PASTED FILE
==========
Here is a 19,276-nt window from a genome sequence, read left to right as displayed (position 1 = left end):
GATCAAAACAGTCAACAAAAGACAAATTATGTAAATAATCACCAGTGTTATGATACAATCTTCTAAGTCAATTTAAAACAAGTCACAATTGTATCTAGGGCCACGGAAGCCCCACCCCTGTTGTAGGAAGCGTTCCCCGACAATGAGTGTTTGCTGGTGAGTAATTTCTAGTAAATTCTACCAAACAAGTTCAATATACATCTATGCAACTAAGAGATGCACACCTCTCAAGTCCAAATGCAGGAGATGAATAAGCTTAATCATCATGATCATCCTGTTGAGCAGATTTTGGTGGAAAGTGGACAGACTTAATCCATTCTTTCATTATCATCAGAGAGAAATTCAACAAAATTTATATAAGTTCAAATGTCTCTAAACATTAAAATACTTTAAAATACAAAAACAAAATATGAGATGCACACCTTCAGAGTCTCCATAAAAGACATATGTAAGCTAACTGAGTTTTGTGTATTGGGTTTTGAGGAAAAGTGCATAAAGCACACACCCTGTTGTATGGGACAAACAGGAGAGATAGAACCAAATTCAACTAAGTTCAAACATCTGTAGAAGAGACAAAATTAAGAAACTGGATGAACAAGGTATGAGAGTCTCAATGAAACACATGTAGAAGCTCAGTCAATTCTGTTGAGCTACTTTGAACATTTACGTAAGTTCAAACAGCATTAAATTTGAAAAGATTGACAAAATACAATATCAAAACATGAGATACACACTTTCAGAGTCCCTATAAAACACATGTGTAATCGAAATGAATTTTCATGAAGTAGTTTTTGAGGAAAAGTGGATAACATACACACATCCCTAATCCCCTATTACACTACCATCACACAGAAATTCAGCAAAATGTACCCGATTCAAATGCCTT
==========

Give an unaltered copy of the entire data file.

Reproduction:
Here is a 19,276-nt window from a genome sequence, read left to right as displayed (position 1 = left end):
GATCAAAACAGTCAACAAAAGACAAATTATGTAAATAATCACCAGTGTTATGATACAATCTTCTAAGTCAATTTAAAACAAGTCACAATTGTATCTAGGGCCACGGAAGCCCCACCCCTGTTGTAGGAAGCGTTCCCCGACAATGAGTGTTTGCTGGTGAGTAATTTCTAGTAAATTCTACCAAACAAGTTCAATATACATCTATGCAACTAAGAGATGCACACCTCTCAAGTCCAAATGCAGGAGATGAATAAGCTTAATCATCATGATCATCCTGTTGAGCAGATTTTGGTGGAAAGTGGACAGACTTAATCCATTCTTTCATTATCATCAGAGAGAAATTCAACAAAATTTATATAAGTTCAAATGTCTCTAAACATTAAAATACTTTAAAATACAAAAACAAAATATGAGATGCACACCTTCAGAGTCTCCATAAAAGACATATGTAAGCTAACTGAGTTTTGTGTATTGGGTTTTGAGGAAAAGTGCATAAAGCACACACCCTGTTGTATGGGACAAACAGGAGAGATAGAACCAAATTCAACTAAGTTCAAACATCTGTAGAAGAGACAAAATTAAGAAACTGGATGAACAAGGTATGAGAGTCTCAATGAAACACATGTAGAAGCTCAGTCAATTCTGTTGAGCTACTTTGAACATTTACGTAAGTTCAAACAGCATTAAATTTGAAAAGATTGACAAAATACAATATCAAAACATGAGATACACACTTTCAGAGTCCCTATAAAACACATGTGTAATCGAAATGAATTTTCATGAAGTAGTTTTTGAGGAAAAGTGGATAACATACACACATCCCTAATCCCCTATTACACTACCATCACACAGAAATTCAGCAAAATGTACCCGATTCAAATGCCTT